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Controversies in Internal Medicine
July 8, 2002

Diagnostic Evaluation of LBPReaching a Specific Diagnosis Is Often Impossible

Arch Intern Med. 2002;162(13):1444-1447. doi:10.1001/archinte.162.13.1444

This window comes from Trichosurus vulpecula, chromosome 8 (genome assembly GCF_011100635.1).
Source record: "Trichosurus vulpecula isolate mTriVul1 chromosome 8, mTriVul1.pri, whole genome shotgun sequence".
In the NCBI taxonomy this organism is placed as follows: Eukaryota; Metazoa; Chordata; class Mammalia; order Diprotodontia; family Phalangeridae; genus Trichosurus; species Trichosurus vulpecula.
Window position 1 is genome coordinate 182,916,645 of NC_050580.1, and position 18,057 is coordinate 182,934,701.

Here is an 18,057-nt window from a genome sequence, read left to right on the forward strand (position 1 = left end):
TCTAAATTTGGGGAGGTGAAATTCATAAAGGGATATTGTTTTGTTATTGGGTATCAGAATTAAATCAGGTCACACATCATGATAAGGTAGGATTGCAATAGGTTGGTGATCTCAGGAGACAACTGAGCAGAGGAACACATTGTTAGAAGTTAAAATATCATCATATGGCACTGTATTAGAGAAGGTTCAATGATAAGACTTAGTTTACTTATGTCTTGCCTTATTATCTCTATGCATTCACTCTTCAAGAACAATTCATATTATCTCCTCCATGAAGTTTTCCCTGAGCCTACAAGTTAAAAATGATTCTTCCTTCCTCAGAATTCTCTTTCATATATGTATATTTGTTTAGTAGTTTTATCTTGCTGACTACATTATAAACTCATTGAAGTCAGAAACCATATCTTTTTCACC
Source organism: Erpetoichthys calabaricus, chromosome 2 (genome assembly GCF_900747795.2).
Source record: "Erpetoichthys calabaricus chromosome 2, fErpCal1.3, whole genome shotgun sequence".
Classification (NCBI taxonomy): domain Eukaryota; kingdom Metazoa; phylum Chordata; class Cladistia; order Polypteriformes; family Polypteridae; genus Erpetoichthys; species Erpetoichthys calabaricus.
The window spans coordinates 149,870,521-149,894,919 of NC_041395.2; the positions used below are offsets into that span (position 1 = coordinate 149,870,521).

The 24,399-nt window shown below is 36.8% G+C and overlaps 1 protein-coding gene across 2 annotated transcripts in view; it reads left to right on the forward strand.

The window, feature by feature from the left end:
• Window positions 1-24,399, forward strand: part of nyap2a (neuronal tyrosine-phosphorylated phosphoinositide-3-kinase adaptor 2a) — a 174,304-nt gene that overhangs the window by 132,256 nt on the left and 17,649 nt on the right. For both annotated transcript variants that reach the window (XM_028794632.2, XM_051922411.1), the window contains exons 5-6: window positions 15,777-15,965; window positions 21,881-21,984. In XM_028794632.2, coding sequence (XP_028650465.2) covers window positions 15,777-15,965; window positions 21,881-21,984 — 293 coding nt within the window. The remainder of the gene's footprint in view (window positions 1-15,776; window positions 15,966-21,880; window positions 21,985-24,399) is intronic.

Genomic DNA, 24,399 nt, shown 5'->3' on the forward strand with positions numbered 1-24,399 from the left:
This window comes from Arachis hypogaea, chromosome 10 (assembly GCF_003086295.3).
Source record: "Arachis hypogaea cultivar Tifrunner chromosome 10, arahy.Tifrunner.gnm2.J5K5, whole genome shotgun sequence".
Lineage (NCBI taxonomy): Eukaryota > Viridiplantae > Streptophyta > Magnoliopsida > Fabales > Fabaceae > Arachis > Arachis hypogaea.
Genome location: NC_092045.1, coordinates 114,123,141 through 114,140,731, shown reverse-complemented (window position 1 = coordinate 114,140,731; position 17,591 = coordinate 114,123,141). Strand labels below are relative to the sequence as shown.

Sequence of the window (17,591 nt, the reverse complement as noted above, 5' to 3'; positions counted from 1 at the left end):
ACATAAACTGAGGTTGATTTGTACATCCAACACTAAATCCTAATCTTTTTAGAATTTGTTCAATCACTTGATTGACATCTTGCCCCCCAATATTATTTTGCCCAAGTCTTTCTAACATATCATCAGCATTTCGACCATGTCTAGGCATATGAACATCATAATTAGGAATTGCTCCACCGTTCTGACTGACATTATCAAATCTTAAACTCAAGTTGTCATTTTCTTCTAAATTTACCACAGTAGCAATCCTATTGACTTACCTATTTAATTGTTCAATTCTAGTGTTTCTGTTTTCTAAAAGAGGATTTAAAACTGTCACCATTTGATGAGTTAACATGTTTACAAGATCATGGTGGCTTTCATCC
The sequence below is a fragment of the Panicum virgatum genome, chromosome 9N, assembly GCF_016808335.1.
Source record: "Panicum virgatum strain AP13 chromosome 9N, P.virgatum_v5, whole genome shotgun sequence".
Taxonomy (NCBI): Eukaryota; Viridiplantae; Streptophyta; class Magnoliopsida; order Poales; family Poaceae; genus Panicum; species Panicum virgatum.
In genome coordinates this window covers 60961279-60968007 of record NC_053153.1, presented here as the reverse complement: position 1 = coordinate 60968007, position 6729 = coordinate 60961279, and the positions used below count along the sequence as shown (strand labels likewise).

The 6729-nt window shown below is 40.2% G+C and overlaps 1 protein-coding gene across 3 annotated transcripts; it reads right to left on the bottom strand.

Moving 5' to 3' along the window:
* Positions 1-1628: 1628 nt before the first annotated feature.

THE DISEASE management paradigm that has served medicine so well involves making a specific diagnosis of anatomic or physiologic derangements and selecting specific therapies that address them. Thus, we have moved away from empirically treating symptoms to modifying pathophysiologic conditions. Unfortunately, this paradigm often fails us in the patient with LBP because the precise cause remains unclear in most cases. Anatomic abnormalities can be readily identified by imaging studies, but most of these abnormalities are common even in healthy people. Thus, finding a cause for LBP is often difficult or impossible.

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